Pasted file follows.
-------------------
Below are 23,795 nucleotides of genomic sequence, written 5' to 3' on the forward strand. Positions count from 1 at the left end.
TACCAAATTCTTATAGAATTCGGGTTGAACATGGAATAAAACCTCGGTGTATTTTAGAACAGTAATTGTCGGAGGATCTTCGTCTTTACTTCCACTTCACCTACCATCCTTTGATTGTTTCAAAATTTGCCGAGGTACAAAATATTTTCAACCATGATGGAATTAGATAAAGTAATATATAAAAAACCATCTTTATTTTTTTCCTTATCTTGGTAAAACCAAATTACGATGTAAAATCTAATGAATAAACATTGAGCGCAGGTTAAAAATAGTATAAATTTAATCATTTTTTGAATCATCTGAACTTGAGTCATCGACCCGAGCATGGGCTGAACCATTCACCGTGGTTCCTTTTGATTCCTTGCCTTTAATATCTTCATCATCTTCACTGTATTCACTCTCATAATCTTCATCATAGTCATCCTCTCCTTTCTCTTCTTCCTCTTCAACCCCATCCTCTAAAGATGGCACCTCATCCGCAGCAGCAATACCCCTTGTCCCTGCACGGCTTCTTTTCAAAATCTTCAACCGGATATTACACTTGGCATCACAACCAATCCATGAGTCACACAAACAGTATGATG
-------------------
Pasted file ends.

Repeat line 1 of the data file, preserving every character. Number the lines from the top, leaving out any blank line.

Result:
Below are 23,795 nucleotides of genomic sequence, written 5' to 3' on the forward strand. Positions count from 1 at the left end.